John McGrath

Out is in when it comes to The King’s Court. It’s a must needed tweak for Mariners and Felix Hernandez

When Mariners manager Scott Servais announced that Felix Hernandez will start the season opener Thursday night at Safeco Field, it meant as many as 1,000 fans will gather in that left-field cheering section known as The King’s Court.

They will wear yellow T-shirts and, in a spirit akin to spectators at a soccer match, wave cardboard signs while chanting “K! K! K! K!” on those occasions Hernandez delivers a two-strike pitch.

Conceived in 2007, The King’s Court has thrived as the rare baseball promotion that goes beyond silly gimmickry. It engages fans with their favorite player, and exemplifies why a marketing department steeped in creative thinking might be the franchise’s most effective resource.

The time has come for additional creative thinking. Hernandez no longer should be implored to throw the strikeouts that rack up pitch counts. He should be implored to produce quick innings by allowing hitters to put the ball in play.

Putting the ball in play does not generate the electricity of a strikeout. Pop ups and grounders and fly balls harmlessly lofted to the outfield are just plain old outs. The idea is to accumulate as many as possible.

There are situations – if the bases are loaded with less than two outs, for instance – when a strikeout is preferable to, say, a fly ball caught on the warning track. But for the most part, to borrow from the golf idiom, strikeouts are for show and plain old outs are for dough.

Hernandez has struggled to grasp the concept. He’s lost the hop on his swing-and-miss fastball, and yet in his heart, and in his mind, he’s still the power pitcher who averaged 221 strikeouts a season between 2009 and 2015.

Those were the prime years of King Felix, the years when fans anticipated any Hernandez start with the joyous refrain of “Happy Felix Day.” The season opener looms as another “Happy Felix Day,” but it might not turn out to be particularly happy if Hernandez exhausts his pitch-count limit before the fourth inning.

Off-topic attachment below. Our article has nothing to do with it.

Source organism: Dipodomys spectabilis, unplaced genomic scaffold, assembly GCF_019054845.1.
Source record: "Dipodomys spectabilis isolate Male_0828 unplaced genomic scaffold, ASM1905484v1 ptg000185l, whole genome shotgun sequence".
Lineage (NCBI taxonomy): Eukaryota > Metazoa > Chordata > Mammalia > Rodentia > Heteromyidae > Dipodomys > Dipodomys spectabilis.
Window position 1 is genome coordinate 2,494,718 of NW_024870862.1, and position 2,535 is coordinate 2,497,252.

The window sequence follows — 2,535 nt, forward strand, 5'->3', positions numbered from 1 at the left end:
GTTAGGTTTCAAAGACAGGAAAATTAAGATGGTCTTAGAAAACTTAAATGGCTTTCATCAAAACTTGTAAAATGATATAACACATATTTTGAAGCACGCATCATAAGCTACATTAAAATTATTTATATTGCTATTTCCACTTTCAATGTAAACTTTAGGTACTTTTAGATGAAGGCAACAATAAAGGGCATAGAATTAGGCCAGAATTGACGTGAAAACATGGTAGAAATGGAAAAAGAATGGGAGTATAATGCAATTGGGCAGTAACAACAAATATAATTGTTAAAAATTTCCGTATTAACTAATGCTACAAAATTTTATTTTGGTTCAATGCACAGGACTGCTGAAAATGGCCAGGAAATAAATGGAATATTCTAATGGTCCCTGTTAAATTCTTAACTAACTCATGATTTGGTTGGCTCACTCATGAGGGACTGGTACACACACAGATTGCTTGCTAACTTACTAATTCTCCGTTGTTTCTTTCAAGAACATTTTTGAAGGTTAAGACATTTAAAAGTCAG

Complicating Hernandez’ transition from the fire-balling ace who can strike out a side to an efficient, serviceable starter is The King’s Court. He feeds off the energy of the crowd – it’s why fans connect with him – and when the crowd is chanting “K! K! K! K!,” that’s a lot to process for an intensely competitive athlete.

Solutions?

Calling it quits on The King’s Court is one. When Hernandez had the ability to push the radar gun past 95 mph, the promotion was an ideal fit for his strikeout-focused approach. He got psyched up by the noise, hitters got distracted by the noise, and the court offered a home-park advantage that now presents a disadvantage.

But I’m not keen on breaking up parties, especially parties as festive and family-friendly as The King’s Court. Keep the yellow T-shirt giveaway, keep the chanting, and keep the cardboard signs. Life is short and baseball games are long, so here’s to “Happy Felix Day” merriment.

The promotion, however, can be tweaked. It must be tweaked, because the more pitches Hernandez throws on long-count strikeout bids in the first inning, the fewer pitches he’ll be able to throw an hour later.

So here’s a thought: Instead of giving “K” cardboard signs to fans in The King’s Court, give them cardboard signs with the three letters spelling the magic word.

“Out.”

Hernandez regards his 10th consecutive season-opening start as an honor, and what posed as a potential dilemma for Servais was eased by the fact the pitcher more deserving of the assignment, James Paxton, is a reasonable type who understands the difference between starting the opener and starting a must-win contest, with a playoff berth at stake, 161 games later.

As for Hernandez, a savvy assortment of off-speed pitches figures to compensate for the absence of that lights-out fastball. But his adrenaline must be kept in check, and fans standing up and yelling “K! K! K! K!” tends to activate adrenaline.

Some advice for the King’s Court: Exchange your “K!” chant for “Out! Out! Out! Out!”

He’ll understand.

The Spanish word for “out,” as it pertains to baseball, is “out.”

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